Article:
A Gastronomic Holiday in Mallorca

A Gastronomic Holiday in Mallorca

Mallorca, a sunny little island off the coast of #Spain, certainly qualifies as a popular holiday destination. Think beyond its #beaches, resorts and nightlife and you'll find that a trip to the Balearic Island is worth it, even if just for the #foodanddrink.


Cuisine is always a major draw for me when I am visiting any part of Spain. In the case of Mallorca, it was no different (also, I wanted to daydream about the improbable chance of spotting Rafael Nadal!)

My friend and I chose Alcudia, a resort town in the north of Mallorca, as a base from which to explore the area. As with the majority of the island, information in English and German, as well as pizza places are in abundance here. It is indeed hard to escape the crowds, especially near Mallorca’s coastlines. I would assume this could easily be the case throughout the year.

My friend and I chose Alcudia, a resort town in the north of Mallorca.

We stayed at Aparthotel Ferrer Maristany, a comfortable place within walking distance to the beaches, and reachable to most other places of interest by public transport.

from  $84

Aparthotel Ferrer Maristany

 Calle Madre Perla 1, Puerto De Alcudia, Spain
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Breakfasts were an easy affair everyday– an ensaimada, Mallorca’s own sweet coiled pastry bread, with a coffee. Ensaimadas are widely available in most bakeries. I particularly like the one from Corro’s in Alcudia’s Old Town. Apparently, the lard they put in this pastry is what makes it so addictive.

Breakfasts were an easy affair everyday.

While the Old Town is not worth spending a full day in, it is definitely worth visiting for hearty and homely meals, however. For lunch, choosing a restaurant that serves a menu del dia (menu of the day) is a good bet, to taste the local recipes. The cheapest and the heartiest lunch we had was at Es Celler de Ca'n Joanet.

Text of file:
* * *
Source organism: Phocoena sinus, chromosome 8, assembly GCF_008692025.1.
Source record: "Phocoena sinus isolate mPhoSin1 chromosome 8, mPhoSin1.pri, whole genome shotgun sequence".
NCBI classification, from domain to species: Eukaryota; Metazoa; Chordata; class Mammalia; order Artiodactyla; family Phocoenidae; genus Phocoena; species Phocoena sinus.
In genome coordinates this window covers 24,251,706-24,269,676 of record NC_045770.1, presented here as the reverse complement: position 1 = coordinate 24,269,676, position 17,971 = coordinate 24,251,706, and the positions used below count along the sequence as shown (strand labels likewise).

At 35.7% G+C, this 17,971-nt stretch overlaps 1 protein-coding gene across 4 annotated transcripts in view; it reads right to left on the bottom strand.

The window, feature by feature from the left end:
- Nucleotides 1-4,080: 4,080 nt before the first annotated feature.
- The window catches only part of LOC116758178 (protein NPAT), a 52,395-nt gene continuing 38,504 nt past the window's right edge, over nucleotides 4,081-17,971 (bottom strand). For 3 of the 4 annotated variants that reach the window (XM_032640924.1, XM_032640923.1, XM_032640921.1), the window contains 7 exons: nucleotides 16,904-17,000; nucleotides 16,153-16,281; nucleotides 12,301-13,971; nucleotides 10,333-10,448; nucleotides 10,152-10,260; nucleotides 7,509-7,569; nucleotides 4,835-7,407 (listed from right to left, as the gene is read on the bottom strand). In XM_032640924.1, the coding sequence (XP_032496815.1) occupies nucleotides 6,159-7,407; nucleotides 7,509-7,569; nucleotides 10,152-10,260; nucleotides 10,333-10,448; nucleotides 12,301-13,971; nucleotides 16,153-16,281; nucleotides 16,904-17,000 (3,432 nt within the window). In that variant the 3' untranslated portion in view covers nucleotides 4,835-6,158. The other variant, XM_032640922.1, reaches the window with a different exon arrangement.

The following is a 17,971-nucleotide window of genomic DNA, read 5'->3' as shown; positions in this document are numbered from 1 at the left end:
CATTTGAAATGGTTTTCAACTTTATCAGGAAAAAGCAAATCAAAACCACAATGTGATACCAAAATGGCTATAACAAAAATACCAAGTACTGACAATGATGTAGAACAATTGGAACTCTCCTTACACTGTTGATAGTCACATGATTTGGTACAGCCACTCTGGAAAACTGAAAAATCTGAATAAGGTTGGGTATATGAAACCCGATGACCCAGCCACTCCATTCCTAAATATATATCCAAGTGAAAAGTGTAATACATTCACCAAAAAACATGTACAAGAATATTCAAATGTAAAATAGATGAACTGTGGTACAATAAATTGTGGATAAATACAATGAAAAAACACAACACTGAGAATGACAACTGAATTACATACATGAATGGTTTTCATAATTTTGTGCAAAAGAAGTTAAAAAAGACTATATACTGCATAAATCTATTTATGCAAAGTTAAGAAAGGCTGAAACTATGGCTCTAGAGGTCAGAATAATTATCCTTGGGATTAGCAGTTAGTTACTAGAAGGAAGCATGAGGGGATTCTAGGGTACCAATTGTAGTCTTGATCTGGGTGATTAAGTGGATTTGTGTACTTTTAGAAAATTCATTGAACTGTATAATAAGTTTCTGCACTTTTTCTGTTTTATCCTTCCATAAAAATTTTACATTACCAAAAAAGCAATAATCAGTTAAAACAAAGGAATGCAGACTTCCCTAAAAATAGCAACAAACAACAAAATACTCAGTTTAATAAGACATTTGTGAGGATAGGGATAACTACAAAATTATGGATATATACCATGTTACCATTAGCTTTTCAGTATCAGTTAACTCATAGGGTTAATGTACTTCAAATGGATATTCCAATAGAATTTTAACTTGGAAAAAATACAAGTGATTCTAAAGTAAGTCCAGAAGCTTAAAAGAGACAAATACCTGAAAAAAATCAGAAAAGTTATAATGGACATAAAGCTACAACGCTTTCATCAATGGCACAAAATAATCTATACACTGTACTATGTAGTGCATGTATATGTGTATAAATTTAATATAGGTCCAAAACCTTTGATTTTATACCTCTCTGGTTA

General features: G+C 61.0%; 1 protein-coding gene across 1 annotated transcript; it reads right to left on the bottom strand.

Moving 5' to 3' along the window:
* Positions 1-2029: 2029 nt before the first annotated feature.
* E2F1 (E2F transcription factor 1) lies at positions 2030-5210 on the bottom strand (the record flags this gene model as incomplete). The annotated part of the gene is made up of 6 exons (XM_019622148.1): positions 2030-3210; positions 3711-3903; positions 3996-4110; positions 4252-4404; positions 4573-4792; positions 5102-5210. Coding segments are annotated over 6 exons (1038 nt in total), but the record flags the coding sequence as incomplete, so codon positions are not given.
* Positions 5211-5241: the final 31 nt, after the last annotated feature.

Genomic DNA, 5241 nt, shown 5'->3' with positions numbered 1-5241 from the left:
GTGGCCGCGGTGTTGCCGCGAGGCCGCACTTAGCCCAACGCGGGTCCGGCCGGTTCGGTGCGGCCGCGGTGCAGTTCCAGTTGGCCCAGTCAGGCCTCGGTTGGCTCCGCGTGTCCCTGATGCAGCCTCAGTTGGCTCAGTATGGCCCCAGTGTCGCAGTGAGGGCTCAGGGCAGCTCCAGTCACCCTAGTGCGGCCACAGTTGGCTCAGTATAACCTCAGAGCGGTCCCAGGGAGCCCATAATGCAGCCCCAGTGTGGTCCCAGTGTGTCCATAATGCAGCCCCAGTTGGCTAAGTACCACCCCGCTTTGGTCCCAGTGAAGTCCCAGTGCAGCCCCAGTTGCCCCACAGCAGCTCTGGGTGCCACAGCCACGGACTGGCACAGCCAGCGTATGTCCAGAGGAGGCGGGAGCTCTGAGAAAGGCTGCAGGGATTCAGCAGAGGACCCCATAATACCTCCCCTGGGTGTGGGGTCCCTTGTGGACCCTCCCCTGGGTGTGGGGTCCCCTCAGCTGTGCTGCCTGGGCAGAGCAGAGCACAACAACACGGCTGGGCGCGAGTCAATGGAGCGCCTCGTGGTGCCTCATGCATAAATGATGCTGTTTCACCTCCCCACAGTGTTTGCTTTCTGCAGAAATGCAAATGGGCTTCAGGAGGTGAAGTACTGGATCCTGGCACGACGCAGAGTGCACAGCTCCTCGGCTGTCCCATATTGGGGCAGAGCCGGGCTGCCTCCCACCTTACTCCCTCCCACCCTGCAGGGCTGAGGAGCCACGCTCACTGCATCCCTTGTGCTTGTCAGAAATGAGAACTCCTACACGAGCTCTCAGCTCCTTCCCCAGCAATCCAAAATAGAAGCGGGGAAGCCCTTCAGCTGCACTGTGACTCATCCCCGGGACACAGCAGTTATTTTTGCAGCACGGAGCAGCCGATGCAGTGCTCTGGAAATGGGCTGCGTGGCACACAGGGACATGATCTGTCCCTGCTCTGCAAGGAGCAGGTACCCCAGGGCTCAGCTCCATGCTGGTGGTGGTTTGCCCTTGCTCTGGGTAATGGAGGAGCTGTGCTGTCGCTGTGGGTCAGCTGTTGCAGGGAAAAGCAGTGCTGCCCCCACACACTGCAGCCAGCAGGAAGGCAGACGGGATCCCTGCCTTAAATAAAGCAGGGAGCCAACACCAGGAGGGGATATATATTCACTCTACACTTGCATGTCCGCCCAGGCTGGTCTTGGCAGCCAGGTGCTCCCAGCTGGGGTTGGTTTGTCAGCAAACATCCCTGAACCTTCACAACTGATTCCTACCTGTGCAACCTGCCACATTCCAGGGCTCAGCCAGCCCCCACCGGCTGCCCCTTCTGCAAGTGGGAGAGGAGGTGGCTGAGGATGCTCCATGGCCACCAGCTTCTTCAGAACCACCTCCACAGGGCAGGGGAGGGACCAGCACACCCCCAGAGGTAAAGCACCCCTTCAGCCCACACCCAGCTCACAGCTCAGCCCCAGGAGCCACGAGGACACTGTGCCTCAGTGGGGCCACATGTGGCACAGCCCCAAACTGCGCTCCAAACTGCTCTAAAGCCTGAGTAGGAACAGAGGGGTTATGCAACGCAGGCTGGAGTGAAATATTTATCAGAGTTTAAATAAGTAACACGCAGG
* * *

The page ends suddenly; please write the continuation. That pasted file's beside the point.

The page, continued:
Arroz brut (literally "the dirty rice") could be Mallorca’s version of paella, but not really. It is more of a spicy rice broth prepared with seasonal vegetables and meat. Something similar is Mallorcan soup, but without the rice and served with the local bread instead. I found tumbet (a vegetarian dish very akin to ratatouille) to be a nice side dish to go with heavy meat dishes.

For tapas, Sa Portassa turned out to be my favourite place. I must mention, Mallorca’s version of pa amb oli (toasted bread rubbed with a special variety of local tomatoes and olive oil, sometimes with garlic too) tastes superb, despite its simplicity. I had it with sobrassada, the spicy Balearic sausages.

But for me, Bistro del Jardin takes the cake. It is situated away from the Old Town, near the coastline of Alcudia. I had the lobster and prawn prepared in the traditional Mallorcan way. I later found out the Mallorcan chef here had earned a Michelin star, no wonder it was pricier, quite modern, definitely different, and extremely well plated.

Almonds are grown in plenty on the island, so for desserts, gato d'ametlla (Mallorcan almond cake) is a must try during any visit. I like it served with almond ice cream.

Alcudia

To explore the countryside of Alcudia, we had booked a rural tour with No Frills Excursions. We visited a village market to buy the local produce and also visited a typical wine cellar. The highlight of the tour was making pa amb oli and trampo, a typical Mallorcan summer salad of bell peppers, onion tomatoes, and barbecued meat. We washed it down with plenty of local wine. Speaking of wine, Herbs de Mallorca is an anise seed based herbal liqueur and works as well as a swig of grappa does after a meal.

from  $31

Rural Mallorca Excursion

Food & Drink
 Majorca, Balearic Islands, Spain
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Other than its culinary offerings, we wanted to hike around the Formentor peninsula with Mallorca Hiking, but I had a nasty fall just a couple of days before the hike, so we "settled" for a sunset boat trip to the Cape Formentor with Click Mallorca. I would spend my time in Formentor Bay any day, rather than lie on the beaches.

from  $12

Sunset Boat Trip

Food & Drink
 Majorca, Balearic Islands, Spain
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We "settled" for a sunset boat trip to the Cape Formentor.

Before leaving the island, we had a good time in Palma, the capital of Mallorca. We made swift trips to Mercat de L’Olivar, one of Palma’s food markets, and Toque de Queda, a nice place to have light tapas and drinks.

After several days of exploring and eating to my heart’s content, I was left with the feeling that Mallorca’s history and mixed cultural influences is typified through its culinary traditions more than any other aspect, evolving into delicacies that are quintessentially Mallorcan today.

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